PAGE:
- The Washington Times - Friday, February 22, 2002

Opponents of new campaign finance regulations lost a key Republican senator from their ranks yesterday, dimming their chances of blocking the bill.
Sen. Gordon H. Smith, the Oregon Republican who faces a stiff challenge for re-election this year, said through a spokesman he is "strongly inclined" to vote against a filibuster when the bill returns to the Senate floor next week.
"The American people deserve a last, final debate on the floor of the Senate," said Smith spokesman Joe Sheffo.
But he said Mr. Smith would vote against the overall bill.
Meanwhile, a White House aide told Republican congressional staffers at a retreat this week that President Bush will sign campaign finance legislation. The White House has been sending mixed signals in recent weeks about whether Mr. Bush might veto the bill, which would ban "soft money" the unregulated donations by individuals and groups to political parties rather than a particular candidate.
Sources who attended the retreat at the Greenbrier resort in West Virginia confirmed that David Hobbs, an official in the White House's legislative affairs office, told congressional aides that Mr. Bush will sign the bill. They said he did not elaborate.
Supporters of the legislation say it will end the influence of special-interest money in federal elections. Opponents argue that it will increase the clout of interest groups outside the party system and will impose unconstitutional restrictions on political speech in the weeks before an election.
Opponents of the bill, led by Sen. Mitch McConnell, Kentucky Republican, have said they have the 41 votes required under Senate rules to block legislation. But Mr. Smith's announcement makes that less likely; he was one of the senators to vote against the bill when the Senate approved it, 59-41, in April.
Sen. John McCain, Arizona Republican and co-sponsor of the Senate bill, said he was "very pleased" that Mr. Smith will not block a final vote on the legislation.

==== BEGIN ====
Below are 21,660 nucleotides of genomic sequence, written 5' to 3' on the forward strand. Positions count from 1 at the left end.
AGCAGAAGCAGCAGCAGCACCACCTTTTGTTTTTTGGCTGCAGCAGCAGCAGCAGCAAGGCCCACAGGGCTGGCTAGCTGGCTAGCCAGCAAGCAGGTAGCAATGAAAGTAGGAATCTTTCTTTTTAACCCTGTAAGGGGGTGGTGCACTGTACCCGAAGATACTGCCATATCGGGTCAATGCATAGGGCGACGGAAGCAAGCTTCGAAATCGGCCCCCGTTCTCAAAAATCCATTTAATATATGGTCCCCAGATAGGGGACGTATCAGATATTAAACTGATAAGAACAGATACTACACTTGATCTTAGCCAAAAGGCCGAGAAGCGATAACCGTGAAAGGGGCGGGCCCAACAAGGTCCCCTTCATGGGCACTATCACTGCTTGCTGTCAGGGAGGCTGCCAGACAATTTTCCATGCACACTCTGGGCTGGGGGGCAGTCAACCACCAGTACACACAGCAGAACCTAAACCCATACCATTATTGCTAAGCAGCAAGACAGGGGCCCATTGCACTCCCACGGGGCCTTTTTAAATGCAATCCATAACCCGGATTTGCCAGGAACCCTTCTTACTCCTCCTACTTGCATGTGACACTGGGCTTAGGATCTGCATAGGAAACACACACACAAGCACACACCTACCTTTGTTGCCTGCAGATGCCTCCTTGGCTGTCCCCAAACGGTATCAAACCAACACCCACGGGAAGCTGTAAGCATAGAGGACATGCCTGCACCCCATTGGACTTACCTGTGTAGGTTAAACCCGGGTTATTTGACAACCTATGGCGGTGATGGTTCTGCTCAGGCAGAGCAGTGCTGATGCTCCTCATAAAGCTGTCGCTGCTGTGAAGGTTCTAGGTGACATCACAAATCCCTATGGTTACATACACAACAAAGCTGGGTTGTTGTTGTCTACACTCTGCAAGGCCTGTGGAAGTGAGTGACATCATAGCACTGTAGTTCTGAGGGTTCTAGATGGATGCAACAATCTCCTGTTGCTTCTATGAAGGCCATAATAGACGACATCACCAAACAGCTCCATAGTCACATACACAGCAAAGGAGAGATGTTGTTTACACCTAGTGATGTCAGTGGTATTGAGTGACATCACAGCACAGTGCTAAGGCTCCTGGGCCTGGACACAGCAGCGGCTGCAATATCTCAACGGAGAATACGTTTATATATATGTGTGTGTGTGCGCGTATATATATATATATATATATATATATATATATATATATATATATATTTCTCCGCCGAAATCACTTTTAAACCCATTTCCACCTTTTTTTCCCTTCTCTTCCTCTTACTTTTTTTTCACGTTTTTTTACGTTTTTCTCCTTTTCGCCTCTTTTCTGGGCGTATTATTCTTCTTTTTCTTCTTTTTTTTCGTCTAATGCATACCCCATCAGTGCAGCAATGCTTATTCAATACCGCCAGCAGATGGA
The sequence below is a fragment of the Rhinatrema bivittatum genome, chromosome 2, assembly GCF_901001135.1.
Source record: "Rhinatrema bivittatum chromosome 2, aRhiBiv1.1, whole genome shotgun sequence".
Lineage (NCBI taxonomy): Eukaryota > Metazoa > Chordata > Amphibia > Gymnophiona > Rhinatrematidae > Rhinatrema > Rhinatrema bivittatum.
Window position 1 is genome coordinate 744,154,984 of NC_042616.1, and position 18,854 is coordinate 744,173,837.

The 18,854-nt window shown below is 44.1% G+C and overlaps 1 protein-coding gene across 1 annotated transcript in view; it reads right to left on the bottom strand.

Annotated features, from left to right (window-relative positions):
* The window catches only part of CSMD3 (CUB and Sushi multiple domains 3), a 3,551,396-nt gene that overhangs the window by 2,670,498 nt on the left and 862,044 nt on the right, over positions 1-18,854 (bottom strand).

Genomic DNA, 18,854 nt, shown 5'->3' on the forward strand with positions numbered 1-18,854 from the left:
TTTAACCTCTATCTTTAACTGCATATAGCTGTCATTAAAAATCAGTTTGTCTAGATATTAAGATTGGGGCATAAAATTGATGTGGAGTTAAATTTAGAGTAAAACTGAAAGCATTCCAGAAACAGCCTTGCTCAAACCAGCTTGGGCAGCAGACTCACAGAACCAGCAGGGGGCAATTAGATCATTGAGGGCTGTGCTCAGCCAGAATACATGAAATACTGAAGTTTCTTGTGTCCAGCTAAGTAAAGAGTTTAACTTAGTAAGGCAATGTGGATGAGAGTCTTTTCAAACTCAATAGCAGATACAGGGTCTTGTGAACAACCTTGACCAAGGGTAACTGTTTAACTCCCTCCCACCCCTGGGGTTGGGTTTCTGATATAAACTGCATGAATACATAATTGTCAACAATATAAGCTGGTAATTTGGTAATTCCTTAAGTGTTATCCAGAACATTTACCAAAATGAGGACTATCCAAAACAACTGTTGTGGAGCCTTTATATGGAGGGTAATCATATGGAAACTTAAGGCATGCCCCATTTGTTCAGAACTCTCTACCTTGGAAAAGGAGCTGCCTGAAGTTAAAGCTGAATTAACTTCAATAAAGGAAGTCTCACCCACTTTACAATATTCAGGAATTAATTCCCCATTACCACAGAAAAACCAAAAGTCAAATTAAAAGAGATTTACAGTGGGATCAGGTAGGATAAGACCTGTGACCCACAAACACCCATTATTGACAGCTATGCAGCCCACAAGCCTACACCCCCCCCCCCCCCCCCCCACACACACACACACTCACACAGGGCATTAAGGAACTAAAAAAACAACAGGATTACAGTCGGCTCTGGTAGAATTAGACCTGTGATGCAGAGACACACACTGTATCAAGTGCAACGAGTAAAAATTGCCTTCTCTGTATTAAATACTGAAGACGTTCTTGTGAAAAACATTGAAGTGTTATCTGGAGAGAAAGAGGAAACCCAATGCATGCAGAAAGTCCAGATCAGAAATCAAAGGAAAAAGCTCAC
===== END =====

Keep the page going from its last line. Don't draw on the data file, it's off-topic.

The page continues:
"I remain cautiously optimistic that we'll eventually prevail, but I won't be surprised by any efforts of the opponents to kill the bill," Mr. McCain said.
The House last week approved a version of the campaign finance bill sponsored by Reps. Christopher Shays, Connecticut Republican, and Martin T. Meehan, Massachusetts Democrat. Because of differences between the House and Senate versions, the Senate must either approve the House bill or go to a conference committee.
Senate Majority Leader Tom Daschle, South Dakota Democrat, said he intends to bring up the House bill as soon as possible next week. Opponents say a conference committee is their last, best hope to kill the legislation.
It remains vague whether supporters of the bill have the 60 votes needed to limit debate and move to final passage, as they claimed yesterday. A few senators have not yet disclosed how they intend to vote on a filibuster.
Sen. Chuck Hagel, Nebraska Republican, is "strongly opposed" to the House bill, said spokeswoman Deb Fiddelke.
But she said the senator has not decided whether to support a filibuster; he voted against the Senate bill last year.
"It needs to be changed dramatically or killed," she said.
A spokeswoman for Sen. John B. Breaux, Louisiana Democrat, said he is "still undecided" about whether to support a filibuster. He, too, voted against the campaign finance bill last April.
Two senators recently have switched their stances on blocking the bill. Sen. Ernest F. Hollings, South Carolina Democrat, voted against the bill last year but said he will oppose a filibuster. Sen. Ted Stevens, Alaska Republican, voted for the Senate bill last year but now says he would vote in favor of a filibuster.


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